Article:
The Fourth Amendment talks about “the right of the people to be secure in their persons, houses, papers, and effects ...” It’s talking about being secure from unreasonable searches and seizures by the government.
But it should pertain to the criminal element as well.
Being secure in our “persons, houses, papers, and effects” is a basic human right. And our founders got the order of importance right, too: Just after our bodies, our houses are next in line for sanctity against assaults.
And in today’s world, it seems our homes are the only place we have any reasonable expectation of safety left.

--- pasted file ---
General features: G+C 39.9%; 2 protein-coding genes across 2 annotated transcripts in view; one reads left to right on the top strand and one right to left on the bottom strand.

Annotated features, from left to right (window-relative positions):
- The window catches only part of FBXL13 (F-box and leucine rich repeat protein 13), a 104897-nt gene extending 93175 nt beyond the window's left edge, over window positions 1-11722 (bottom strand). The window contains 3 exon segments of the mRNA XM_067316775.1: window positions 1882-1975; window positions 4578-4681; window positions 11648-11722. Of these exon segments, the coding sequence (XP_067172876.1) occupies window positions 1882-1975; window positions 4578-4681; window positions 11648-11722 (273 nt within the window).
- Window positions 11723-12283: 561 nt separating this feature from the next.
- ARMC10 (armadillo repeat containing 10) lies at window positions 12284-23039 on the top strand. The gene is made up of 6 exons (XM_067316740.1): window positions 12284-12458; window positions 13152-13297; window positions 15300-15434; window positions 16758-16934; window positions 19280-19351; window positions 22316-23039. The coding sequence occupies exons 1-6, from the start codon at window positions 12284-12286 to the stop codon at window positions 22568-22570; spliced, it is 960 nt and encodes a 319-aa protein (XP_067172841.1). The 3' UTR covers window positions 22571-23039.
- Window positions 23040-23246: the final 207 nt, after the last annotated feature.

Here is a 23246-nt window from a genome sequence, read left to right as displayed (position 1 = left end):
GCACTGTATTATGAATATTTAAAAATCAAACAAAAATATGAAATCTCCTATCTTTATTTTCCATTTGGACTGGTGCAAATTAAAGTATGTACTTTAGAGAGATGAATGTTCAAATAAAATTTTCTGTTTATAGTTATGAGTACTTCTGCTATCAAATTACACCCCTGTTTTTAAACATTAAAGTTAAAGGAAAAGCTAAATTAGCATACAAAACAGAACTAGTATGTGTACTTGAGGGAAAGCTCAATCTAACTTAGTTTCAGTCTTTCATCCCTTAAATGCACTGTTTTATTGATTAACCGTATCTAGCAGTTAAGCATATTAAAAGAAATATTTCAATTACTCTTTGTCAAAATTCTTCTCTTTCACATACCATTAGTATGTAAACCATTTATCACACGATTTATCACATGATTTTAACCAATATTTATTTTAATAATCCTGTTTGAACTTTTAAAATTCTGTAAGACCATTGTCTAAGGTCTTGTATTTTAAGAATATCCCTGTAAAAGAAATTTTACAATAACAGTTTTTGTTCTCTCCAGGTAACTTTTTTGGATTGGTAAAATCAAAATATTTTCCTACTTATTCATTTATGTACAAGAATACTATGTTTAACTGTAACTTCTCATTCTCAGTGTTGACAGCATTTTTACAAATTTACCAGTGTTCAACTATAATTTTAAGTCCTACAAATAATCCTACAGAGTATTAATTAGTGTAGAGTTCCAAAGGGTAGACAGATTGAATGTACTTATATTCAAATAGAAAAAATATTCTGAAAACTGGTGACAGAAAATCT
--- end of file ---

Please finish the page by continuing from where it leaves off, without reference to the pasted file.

Home must be defendable with our lives – but also with the lives of those who would violate it.
Such is the case when a homeowner shoots an intruder. But we would argue that any criminal entering an occupied home should bring the death penalty on himself. Society simply must draw a line at our home’s threshold.
In the latest home invasion case, a Clayton County home was broken into early Tuesday by two masked gunmen who demanded money and jewelry and kidnapped a 14-year-old girl and issued ransom demands.
Thank heaven she was rescued and the suspects arrested on Wednesday.
Home invasions – especially random ones – are some of the most frightening, blatant attacks possible on a civilized society.
You have an absolute right to be safe in your home. Any violent assault on that should be a capital crime.